Ross Taylor

Not so fast – part I

Expert players make contracts that lesser players go down in. Often the available information, or task at hand, is not beyond the reach of the average player – but a moment’s haste, a lifetime’s regret, as they say. Today’s south reached a very normal 4 hearts at imps, and ten tricks were well within her grasp.


Dealer: north

Vul: north south

West East
K6 Q9xxx
x AQx
KQxx 9xxx
9xxxxx 8


North opened the bidding 1NT, and south found herself in 4 hearts in short order. The lead was a club spot, won in dummy with the ace.

South played the diamond ace, and ruffed a diamond. Then she ran the heart jack around to east’s queen. East placed the spade queen on the table.

South continued on in auto pilot fashion. She won the spade ace in dummy, and played the heart king. East placed a low spade on the table, and her partner quickly won the king and played another club back for east to ruff. Down 1, and a shocked reaction from south.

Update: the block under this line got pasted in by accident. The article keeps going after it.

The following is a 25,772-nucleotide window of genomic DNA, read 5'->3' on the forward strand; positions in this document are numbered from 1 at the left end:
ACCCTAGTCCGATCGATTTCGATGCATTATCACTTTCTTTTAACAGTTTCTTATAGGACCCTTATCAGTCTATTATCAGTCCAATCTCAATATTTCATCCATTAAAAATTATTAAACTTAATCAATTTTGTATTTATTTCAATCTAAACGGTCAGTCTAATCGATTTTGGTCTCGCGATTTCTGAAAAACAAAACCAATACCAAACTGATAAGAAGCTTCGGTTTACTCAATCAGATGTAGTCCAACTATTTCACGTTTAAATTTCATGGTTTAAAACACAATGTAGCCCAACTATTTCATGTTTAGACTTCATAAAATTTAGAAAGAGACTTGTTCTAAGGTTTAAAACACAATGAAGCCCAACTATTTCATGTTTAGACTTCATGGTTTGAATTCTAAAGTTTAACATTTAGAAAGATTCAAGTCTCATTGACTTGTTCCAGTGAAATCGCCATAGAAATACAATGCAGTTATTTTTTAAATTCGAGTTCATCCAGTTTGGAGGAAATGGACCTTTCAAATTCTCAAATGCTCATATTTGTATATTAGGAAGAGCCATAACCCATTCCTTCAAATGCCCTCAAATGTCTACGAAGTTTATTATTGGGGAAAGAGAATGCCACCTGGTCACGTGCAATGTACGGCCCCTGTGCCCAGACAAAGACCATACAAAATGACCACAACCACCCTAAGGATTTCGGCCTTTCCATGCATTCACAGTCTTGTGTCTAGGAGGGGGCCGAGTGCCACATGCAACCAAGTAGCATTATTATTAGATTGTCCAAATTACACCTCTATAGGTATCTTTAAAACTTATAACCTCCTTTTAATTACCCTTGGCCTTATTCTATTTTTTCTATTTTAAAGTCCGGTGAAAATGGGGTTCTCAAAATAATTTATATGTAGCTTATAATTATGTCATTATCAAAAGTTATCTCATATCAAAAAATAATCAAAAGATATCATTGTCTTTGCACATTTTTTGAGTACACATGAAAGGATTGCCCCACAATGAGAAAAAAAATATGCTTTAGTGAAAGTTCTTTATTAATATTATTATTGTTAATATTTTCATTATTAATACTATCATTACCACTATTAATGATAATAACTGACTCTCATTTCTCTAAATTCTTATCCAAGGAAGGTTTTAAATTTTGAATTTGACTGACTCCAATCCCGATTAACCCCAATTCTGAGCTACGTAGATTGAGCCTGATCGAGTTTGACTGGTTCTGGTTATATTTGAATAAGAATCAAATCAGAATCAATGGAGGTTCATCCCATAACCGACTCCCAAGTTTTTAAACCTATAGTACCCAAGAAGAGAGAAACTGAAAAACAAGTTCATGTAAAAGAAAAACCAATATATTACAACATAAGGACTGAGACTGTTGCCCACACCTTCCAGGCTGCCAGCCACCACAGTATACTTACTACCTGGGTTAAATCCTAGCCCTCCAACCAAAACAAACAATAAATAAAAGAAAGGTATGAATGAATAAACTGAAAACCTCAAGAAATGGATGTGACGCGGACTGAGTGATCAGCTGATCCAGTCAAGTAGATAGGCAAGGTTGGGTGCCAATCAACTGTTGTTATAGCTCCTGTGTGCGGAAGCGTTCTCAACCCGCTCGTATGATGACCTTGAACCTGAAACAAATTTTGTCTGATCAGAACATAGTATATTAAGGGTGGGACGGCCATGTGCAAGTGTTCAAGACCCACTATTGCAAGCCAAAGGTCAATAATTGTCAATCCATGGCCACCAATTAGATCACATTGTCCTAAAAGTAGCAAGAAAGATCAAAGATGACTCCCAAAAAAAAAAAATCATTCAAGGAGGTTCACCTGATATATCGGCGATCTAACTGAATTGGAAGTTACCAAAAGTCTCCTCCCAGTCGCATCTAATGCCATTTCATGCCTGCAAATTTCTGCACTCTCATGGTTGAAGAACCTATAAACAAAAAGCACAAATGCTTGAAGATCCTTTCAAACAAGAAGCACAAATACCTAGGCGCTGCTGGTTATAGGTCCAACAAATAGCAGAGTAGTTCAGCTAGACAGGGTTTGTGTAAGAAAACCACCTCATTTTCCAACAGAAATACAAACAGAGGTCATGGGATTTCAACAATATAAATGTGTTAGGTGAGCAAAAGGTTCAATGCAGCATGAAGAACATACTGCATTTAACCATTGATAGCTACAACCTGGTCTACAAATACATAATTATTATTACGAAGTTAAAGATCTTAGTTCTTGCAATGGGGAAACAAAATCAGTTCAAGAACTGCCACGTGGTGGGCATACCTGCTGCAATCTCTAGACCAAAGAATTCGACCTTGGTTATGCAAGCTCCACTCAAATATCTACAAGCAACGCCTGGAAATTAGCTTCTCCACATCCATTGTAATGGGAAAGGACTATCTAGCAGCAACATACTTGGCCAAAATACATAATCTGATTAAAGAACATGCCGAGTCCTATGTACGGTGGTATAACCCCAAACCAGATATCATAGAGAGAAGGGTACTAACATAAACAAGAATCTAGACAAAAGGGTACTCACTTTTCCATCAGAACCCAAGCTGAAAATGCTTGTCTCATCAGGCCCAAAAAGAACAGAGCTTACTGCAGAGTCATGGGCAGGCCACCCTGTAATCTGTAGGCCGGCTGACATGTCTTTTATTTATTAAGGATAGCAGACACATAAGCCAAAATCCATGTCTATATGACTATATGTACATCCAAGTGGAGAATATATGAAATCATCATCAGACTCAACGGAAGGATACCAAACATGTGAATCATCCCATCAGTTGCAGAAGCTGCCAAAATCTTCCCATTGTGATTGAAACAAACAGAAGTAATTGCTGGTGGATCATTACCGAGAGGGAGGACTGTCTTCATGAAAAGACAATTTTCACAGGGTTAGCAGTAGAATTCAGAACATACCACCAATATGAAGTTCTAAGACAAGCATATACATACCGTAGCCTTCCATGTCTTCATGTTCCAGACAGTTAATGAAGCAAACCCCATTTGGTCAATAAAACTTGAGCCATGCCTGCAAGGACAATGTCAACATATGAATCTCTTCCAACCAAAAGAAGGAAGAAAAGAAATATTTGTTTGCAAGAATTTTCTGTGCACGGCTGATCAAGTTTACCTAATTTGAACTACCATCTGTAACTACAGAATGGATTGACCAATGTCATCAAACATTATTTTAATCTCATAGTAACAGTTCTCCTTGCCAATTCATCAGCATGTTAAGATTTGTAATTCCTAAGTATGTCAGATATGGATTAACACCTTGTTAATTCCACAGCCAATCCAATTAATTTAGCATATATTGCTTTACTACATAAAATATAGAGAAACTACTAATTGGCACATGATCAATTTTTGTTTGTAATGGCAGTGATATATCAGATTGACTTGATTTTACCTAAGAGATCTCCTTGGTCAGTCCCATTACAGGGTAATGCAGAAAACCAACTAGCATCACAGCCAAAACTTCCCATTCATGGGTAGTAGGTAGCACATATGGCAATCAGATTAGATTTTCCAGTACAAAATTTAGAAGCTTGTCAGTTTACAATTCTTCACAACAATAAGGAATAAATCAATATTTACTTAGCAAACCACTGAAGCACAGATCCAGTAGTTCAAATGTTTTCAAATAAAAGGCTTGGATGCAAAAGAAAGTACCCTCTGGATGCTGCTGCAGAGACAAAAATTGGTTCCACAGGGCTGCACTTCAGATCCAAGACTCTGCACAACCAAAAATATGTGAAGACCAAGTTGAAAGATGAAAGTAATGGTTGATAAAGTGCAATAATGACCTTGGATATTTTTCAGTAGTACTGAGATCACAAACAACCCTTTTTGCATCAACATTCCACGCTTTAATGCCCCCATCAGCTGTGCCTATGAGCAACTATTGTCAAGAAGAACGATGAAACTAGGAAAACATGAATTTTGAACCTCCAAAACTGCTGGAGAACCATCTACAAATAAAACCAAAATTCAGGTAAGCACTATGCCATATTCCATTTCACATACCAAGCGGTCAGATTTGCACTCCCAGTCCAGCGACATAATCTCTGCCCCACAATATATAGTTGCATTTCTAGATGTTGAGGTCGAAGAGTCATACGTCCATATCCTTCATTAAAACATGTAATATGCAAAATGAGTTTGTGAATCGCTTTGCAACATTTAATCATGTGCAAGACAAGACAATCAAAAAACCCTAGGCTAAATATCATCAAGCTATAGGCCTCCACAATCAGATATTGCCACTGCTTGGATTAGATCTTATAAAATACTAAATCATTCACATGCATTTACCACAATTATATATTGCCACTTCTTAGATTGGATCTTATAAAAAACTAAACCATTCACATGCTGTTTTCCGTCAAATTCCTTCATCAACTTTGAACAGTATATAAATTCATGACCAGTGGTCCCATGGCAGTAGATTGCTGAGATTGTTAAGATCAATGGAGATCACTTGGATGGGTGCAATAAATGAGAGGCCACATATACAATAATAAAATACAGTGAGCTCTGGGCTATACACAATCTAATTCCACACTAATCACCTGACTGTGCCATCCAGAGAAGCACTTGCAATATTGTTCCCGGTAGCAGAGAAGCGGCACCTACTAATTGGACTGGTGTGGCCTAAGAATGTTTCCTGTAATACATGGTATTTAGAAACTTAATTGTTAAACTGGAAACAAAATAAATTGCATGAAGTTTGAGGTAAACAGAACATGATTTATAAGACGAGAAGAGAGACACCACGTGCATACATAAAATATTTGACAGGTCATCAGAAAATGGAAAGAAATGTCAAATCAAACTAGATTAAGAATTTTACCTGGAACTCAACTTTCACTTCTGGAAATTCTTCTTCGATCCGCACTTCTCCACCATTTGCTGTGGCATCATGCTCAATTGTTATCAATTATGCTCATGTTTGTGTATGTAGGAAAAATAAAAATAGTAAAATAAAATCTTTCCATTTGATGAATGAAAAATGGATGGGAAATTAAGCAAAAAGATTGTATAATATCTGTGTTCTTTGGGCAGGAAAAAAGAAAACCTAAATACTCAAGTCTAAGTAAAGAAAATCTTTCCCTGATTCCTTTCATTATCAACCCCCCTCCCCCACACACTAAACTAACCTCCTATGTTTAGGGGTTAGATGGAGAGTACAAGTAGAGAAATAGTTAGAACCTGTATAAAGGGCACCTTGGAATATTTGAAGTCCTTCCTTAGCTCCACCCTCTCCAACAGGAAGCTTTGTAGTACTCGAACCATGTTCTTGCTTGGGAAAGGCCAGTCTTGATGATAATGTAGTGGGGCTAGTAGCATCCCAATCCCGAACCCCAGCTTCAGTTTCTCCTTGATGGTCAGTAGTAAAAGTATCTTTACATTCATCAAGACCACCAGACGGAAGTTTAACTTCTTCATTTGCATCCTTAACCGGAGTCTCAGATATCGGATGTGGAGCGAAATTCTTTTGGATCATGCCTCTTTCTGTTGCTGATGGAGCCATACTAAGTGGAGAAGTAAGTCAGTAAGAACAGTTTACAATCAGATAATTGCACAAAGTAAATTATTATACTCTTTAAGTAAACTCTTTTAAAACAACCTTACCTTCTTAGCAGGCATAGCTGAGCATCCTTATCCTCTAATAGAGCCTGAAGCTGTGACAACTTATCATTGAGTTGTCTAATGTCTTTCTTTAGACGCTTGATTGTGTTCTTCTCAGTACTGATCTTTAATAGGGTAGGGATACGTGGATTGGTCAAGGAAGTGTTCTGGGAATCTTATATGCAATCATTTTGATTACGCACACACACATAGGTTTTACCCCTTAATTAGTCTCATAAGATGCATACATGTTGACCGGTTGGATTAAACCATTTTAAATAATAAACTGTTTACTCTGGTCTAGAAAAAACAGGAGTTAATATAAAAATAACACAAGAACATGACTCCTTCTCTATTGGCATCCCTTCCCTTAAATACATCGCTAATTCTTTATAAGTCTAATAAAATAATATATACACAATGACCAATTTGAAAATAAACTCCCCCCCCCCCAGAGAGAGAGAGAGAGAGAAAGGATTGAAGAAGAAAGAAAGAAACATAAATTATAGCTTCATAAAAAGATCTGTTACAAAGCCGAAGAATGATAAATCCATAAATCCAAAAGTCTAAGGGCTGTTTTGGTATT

To be sure, east made a nice play, creating the entry to her partner’s hand, but south simply self destructed on this hand. At trick one she could see she could afford to lose two trump tricks and a spade.

The only way she could go down is if another trump trick was lost. So play the hand on that basis, and maximize your chances. Even the play at trick one and two was not necessary, but not fatal. Failing to duck the spade – a trick she was destined to lose anyway, is what caused the cold contract to go down.


Bobby WolffApril 8th, 2010 at 8:54 am

Hi Ross,

Your whole premise concerning the difference between just good players and very good players is well worth mentioning and even exploring.

In my younger days, when I was itching to move up in the respect level of our difficult high-level game, the above was often described as, there are a very few players who never go down in a contract which can be made by more careful, but not necessarily brilliant play. Your example is a perfect role model for that description. But first, the want to must be there and furthermore, one must possess the intellectual honesty to admit to failure, whether or not because of it, he went set.

In your analysis of performance you seem to always fit the mold in being self-critical, for all to see, which is more than half the battle of succeeding. Again many congratulations for your recent performance.



Dave Memphis MOJOApril 8th, 2010 at 2:00 pm

Cute hand.

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